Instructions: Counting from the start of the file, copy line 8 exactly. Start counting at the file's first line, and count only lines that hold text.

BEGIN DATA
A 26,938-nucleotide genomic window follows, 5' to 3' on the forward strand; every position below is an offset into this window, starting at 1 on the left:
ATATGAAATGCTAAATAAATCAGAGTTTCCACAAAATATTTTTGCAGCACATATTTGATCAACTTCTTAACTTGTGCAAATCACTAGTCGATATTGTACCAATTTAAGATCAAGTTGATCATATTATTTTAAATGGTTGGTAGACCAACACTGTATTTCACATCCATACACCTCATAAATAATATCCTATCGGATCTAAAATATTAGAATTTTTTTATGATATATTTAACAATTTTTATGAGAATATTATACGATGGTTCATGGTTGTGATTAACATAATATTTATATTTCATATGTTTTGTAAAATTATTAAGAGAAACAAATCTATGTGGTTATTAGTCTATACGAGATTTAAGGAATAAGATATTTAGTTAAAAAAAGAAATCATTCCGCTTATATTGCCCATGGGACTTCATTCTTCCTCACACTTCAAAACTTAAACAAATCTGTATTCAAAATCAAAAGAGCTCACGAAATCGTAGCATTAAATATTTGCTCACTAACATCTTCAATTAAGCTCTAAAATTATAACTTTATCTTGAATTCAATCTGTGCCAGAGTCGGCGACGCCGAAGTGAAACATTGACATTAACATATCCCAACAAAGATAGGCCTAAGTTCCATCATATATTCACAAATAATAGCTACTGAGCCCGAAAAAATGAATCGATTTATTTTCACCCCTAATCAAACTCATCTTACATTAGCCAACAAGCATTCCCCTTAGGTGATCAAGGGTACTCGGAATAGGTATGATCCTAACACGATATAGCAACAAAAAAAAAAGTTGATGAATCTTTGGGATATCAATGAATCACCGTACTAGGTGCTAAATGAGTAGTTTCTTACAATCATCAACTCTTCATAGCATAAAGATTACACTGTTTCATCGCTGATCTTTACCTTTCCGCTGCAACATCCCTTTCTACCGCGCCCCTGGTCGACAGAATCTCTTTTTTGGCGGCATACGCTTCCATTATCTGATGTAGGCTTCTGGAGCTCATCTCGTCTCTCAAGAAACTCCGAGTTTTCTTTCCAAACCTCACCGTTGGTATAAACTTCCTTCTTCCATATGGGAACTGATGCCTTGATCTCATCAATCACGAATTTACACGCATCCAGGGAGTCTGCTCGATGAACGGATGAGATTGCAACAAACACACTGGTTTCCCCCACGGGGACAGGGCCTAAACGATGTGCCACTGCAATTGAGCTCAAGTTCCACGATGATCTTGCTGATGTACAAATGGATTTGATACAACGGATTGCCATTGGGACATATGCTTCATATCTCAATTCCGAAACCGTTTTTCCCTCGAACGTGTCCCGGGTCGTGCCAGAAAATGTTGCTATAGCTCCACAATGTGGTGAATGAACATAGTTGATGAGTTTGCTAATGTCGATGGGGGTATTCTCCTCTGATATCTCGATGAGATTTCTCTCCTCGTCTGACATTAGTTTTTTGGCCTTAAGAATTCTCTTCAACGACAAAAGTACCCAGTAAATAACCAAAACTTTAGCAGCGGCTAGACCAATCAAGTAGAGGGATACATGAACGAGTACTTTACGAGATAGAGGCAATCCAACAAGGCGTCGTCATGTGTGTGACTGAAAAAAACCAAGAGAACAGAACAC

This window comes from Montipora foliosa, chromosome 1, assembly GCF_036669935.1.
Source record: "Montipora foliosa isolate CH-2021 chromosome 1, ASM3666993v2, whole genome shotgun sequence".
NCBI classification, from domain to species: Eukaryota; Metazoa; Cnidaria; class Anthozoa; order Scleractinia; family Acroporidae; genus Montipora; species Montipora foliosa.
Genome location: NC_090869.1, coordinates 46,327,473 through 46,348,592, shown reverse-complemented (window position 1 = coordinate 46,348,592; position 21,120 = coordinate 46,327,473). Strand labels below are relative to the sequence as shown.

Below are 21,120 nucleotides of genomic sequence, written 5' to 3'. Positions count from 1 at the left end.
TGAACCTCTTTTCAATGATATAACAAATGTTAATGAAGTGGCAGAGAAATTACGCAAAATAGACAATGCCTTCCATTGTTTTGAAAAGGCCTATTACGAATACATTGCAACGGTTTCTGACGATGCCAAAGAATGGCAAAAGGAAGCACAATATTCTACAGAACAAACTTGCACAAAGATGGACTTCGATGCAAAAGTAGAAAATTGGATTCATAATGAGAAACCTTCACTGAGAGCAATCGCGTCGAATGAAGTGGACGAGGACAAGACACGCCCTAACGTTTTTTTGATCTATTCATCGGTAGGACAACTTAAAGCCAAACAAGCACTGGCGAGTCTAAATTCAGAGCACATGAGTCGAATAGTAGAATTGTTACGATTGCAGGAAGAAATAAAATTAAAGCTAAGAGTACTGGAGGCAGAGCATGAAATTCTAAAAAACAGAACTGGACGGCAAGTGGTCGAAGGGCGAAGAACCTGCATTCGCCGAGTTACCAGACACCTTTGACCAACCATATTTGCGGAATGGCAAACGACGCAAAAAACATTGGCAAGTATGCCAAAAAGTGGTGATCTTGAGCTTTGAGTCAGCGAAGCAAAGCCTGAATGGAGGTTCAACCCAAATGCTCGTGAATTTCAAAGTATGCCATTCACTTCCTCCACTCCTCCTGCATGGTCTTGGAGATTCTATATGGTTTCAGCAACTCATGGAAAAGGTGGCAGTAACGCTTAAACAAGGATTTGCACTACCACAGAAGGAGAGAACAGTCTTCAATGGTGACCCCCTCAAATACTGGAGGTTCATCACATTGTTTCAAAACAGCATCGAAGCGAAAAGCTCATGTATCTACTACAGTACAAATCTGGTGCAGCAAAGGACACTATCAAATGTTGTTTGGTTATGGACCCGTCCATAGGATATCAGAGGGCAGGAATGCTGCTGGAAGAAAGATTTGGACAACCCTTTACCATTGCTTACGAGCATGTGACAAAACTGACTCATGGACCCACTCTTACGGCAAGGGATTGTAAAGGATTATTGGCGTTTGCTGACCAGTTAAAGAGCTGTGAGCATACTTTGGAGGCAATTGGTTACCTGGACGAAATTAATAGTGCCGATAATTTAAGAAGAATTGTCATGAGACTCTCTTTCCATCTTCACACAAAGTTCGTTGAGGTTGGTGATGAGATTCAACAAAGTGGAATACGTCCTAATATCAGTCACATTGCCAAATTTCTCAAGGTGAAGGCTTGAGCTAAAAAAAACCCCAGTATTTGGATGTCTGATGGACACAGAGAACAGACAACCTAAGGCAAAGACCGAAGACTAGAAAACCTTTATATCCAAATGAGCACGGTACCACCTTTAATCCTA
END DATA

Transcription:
TGAACCTCTTTTCAATGATATAACAAATGTTAATGAAGTGGCAGAGAAATTACGCAAAATAGACAATGCCTTCCATTGTTTTGAAAAGGCCTATTACGAATACATTGCAACGGTTTCTGACGATGCCAAAGAATGGCAAAAGGAAGCACAATATTCTACAGAACAAACTTGCACAAAGATGGACTTCGATGCAAAAGTAGAAAATTGGATTCATAATGAGAAACCTTCACTGAGAGCAATCGCGTCGAATGAAGTGGACGAGGACAAGACACGCCCTAACGTTTTTTTGATCTATTCATCGGTAGGACAACTTAAAGCCAAACAAGCACTGGCGAGTCTAAATTCAGAGCACATGAGTCGAATAGTAGAATTGTTACGATTGCAGGAAGAAATAAAATTAAAGCTAAGAGTACTGGAGGCAGAGCATGAAATTCTAAAAAACAGAACTGGACGGCAAGTGGTCGAAGGGCGAAGAACCTGCATTCGCCGAGTTACCAGACACCTTTGACCAACCATATTTGCGGAATGGCAAACGACGCAAAAAACATTGGCAAGTATGCCAAAAAGTGGTGATCTTGAGCTTTGAGTCAGCGAAGCAAAGCCTGAATGGAGGTTCAACCCAAATGCTCGTGAATTTCAAAGTATGCCATTCACTTCCTCCACTCCTCCTGCATGGTCTTGGAGATTCTATATGGTTTCAGCAACTCATGGAAAAGGTGGCAGTAACGCTTAAACAAGGATTTGCACTACCACAGAAGGAGAGAACAGTCTTCAATGGTGACCCCCTCAAATACTGGAGGTTCATCACATTGTTTCAAAACAGCATCGAAGCGAAAAGCTCATGTATCTACTACAGTACAAATCTGGTGCAGCAAAGGACACTATCAAATGTTGTTTGGTTATGGACCCGTCCATAGGATATCAGAGGGCAGGAATGCTGCTGGAAGAAAGATTTGGACAACCCTTTACCATTGCTTACGAGCATGTGACAAAACTGACTCATGGACCCACTCTTACGGCAAGGGATTGTAAAGGATTATTGGCGTTTGCTGACCAGTTAAAGAGCTGTGAGCATACTTTGGAGGCAATTGGTTACCTGGACGAAATTAATAGTGCCGATAATTTAAGAAGAATTGTCATGAGACTCTCTTTCCATCTTCACACAAAGTTCGTTGAGGTTGGTGATGAGATTCAACAAAGTGGAATACGTCCTAATATCAGTCACATTGCCAAATTTCTCAAGGTGAAGGCTTGAGCTAAAAAAAACCCCAGTATTTGGATGTCTGATGGACACAGAGAACAGACAACCTAAGGCAAAGACCGAAGACTAGAAAACCTTTATATCCAAATGAGCACGGTACCACCTTTAATCCTA